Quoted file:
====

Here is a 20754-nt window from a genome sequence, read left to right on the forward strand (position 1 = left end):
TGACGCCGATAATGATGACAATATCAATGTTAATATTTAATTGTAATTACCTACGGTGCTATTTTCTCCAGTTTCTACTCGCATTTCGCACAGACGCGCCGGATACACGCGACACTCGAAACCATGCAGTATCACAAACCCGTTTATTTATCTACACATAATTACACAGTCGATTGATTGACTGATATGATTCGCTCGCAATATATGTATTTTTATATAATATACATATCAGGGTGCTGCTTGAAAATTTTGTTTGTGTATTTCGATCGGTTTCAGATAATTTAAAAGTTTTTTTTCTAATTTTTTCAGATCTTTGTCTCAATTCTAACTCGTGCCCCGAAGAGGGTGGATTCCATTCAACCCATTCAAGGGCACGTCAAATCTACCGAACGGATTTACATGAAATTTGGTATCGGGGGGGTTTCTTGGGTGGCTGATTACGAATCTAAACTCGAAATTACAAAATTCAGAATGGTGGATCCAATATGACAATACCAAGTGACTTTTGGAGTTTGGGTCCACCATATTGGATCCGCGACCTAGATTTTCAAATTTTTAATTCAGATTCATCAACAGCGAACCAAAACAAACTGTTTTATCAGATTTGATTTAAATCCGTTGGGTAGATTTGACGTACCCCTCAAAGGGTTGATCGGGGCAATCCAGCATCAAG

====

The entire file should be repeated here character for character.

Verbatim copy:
Here is a 20754-nt window from a genome sequence, read left to right on the forward strand (position 1 = left end):
TGACGCCGATAATGATGACAATATCAATGTTAATATTTAATTGTAATTACCTACGGTGCTATTTTCTCCAGTTTCTACTCGCATTTCGCACAGACGCGCCGGATACACGCGACACTCGAAACCATGCAGTATCACAAACCCGTTTATTTATCTACACATAATTACACAGTCGATTGATTGACTGATATGATTCGCTCGCAATATATGTATTTTTATATAATATACATATCAGGGTGCTGCTTGAAAATTTTGTTTGTGTATTTCGATCGGTTTCAGATAATTTAAAAGTTTTTTTTCTAATTTTTTCAGATCTTTGTCTCAATTCTAACTCGTGCCCCGAAGAGGGTGGATTCCATTCAACCCATTCAAGGGCACGTCAAATCTACCGAACGGATTTACATGAAATTTGGTATCGGGGGGGTTTCTTGGGTGGCTGATTACGAATCTAAACTCGAAATTACAAAATTCAGAATGGTGGATCCAATATGACAATACCAAGTGACTTTTGGAGTTTGGGTCCACCATATTGGATCCGCGACCTAGATTTTCAAATTTTTAATTCAGATTCATCAACAGCGAACCAAAACAAACTGTTTTATCAGATTTGATTTAAATCCGTTGGGTAGATTTGACGTACCCCTCAAAGGGTTGATCGGGGCAATCCAGCATCAAG